How to Do Barcelona on a Budget

Casa Mila, Barcelona

We’re big fans of nipping off for a city break on the continent as often as our bank balance will allow. Especially when we know it’ll let us shun our woolly boots in favour of flip-flops for a few more precious days. Having recently written a blog post on which destinations are hot in October, my already constant yearning to chase sunnier climes reached an all-time high. Which is how I ended up a booking a last-minute Barcelona break – all in the name of further research on autumnal hotspots, naturally. Here are the tips and tricks I picked up on how to make the most of a Barcelona getaway without splashing the cash.

 

When to go

Barceloneta Beach
Barceloneta Beach © nito

Autumn is a great time for a Barcelona holiday. While in the height of summer temperatures reach a sweltering 30°C, October boasts far more bearable highs of 25°C and even November can push the mercury up to 20°C. You’ll experience similar temperatures in April and May. As well as the pleasant weather, by travelling in the shoulder season you’ll find much smaller crowds at the major tourist attractions. Best of all, holiday rates will be considerably lower, sometimes by as much as half that of July and August. You can save further on flights and hotel rates by travelling mid-week rather than the weekend.

 

Getting from the airport to the city

Barcelona Aerobus
Barcelona Aerobús © Isa Fernandez Fernandez / Shutterstock.com

It’s tempting once you’ve landed to jump straight in the nearest taxi. And if you’re in a group of about four or more, this may indeed work out quite cost-effective at around €35. Smaller groups or solo travellers can save some cash by taking advantage of Barcelona’s excellent public transport options. The Aerobús departs from outside both terminals every five minutes and takes half an hour to reach the city centre. A return ticket will set you back just €10.20. Cheaper still is the train at just €3.15 per journey (look out for the RENFE signs in Terminal 2 to find the station) or the number 46 or 17 local buses at a cheap-as-chips €1.40 each way.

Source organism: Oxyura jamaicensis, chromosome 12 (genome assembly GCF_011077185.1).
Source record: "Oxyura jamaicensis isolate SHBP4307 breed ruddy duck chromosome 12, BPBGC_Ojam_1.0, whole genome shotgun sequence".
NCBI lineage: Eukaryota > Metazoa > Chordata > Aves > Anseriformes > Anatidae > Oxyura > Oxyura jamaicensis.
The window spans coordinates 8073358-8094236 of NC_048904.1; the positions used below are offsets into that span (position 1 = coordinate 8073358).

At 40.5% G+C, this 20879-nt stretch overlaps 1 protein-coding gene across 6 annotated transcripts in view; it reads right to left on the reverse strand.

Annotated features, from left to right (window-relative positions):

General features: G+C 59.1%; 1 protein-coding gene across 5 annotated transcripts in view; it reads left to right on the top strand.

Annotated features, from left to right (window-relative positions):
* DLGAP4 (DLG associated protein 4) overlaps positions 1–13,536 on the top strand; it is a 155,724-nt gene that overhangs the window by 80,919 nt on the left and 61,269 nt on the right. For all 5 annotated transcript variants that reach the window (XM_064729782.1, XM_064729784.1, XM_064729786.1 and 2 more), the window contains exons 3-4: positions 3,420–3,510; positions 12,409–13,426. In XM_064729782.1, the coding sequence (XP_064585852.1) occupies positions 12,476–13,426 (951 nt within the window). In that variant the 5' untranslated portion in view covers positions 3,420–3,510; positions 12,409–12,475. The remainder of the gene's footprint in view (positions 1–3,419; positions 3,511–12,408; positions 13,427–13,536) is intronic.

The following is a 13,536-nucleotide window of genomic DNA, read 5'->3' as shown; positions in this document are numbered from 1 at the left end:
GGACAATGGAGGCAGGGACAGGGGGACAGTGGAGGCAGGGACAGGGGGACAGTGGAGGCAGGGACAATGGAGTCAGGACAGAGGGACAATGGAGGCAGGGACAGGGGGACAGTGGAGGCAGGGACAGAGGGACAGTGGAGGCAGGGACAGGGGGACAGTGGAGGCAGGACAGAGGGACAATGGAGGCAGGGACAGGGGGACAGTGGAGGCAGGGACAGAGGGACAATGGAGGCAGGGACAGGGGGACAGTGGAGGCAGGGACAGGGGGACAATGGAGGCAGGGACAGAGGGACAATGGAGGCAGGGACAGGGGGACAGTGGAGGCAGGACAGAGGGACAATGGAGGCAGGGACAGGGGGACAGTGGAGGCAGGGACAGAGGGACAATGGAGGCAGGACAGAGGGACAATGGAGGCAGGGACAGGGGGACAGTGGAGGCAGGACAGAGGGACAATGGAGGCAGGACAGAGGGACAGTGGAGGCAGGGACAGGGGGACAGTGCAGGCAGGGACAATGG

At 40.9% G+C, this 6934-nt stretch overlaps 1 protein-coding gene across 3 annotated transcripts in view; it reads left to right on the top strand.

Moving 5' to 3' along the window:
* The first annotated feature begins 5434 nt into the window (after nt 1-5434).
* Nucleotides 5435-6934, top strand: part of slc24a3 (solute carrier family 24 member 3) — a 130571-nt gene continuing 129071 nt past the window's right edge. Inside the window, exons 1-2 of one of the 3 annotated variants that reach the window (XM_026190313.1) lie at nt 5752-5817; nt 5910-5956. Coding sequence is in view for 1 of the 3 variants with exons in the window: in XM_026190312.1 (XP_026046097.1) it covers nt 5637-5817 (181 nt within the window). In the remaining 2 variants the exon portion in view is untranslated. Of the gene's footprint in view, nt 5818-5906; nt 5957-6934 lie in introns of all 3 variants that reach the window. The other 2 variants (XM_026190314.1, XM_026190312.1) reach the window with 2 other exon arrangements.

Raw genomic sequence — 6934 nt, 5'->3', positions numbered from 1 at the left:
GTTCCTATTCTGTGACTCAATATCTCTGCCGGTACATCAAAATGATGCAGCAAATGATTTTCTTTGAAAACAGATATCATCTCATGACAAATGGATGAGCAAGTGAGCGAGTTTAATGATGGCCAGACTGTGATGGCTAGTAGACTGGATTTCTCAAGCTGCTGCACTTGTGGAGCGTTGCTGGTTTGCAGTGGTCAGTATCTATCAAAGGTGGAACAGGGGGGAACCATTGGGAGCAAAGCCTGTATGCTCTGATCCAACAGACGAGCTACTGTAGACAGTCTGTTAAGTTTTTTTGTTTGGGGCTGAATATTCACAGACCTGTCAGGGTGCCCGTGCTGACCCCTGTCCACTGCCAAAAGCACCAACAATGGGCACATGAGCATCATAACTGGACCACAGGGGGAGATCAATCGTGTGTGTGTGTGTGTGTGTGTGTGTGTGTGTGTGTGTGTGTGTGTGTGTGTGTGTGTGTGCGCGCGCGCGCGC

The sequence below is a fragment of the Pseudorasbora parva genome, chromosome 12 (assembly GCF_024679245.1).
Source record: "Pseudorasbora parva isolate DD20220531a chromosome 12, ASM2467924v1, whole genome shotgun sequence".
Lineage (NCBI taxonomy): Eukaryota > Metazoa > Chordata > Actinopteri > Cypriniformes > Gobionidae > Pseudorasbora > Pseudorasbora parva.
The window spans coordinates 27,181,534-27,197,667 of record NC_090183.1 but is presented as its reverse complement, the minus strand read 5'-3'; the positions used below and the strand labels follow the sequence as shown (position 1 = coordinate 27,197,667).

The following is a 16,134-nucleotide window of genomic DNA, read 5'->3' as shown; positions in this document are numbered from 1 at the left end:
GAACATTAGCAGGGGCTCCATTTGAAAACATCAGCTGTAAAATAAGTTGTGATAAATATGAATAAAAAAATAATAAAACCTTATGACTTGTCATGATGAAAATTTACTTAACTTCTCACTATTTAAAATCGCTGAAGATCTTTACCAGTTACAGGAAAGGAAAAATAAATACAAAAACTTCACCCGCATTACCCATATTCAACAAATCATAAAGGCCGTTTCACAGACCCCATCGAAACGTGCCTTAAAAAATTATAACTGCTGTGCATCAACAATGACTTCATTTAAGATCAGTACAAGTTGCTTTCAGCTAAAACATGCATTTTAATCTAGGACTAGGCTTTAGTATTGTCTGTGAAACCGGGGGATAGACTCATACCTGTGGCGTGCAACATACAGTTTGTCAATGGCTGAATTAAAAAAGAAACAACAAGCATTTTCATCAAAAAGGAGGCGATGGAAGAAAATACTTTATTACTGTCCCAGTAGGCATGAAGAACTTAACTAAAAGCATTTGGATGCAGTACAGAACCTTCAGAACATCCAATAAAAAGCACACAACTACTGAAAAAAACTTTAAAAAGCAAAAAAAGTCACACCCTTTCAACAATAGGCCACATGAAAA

Where to stay

Rambla del Poblenou, Barcelona
Rambla del Poblenou © Oh-Barcelona.com

There are plenty of hotels in Barcelona to choose from and it’s undeniably convenient to stay in the heart of the city but this convenience tends to come at an inflated price. Consider staying a little further out; you can generally expect lower room rates and excellent public transport links to the centre. We stayed in the charming Poblenou district, about a 35-minute walk or a 10-minute metro ride from both the Sagrada Familia and the Gothic Quarter. Just round the corner from the hotel we found Rambla del Poblenou, a bustling street packed with shops and tapas bars stretching from the mountains to the seashore. Another option is the Grácia district, a cosmopolitan area brimming with cafés, restaurants and one of Barcelona’s first arts cinemas.

 

Getting around

Gothic Quarter, Barcelona
© Phant

Exploring certain parts of Barcelona like the winding streets of the Gothic Quarter can only really by done on foot. You’ll find though that the city’s attractions are spread far and wide; it would take an hour to walk from the old town to Gaudí’s Park Güell. At this point you’ll want to give your tootsies a break and hop on the metro. Barcelona boasts an extensive and efficient metro system, and best of all, it’s a really cheap way of getting around. We’d recommend purchasing a T-10 card, worth 10 metro journeys and costing just €9.80. Or in other words, a mere 98 cents per journey. Put that in your pipe and smoke it, London Underground.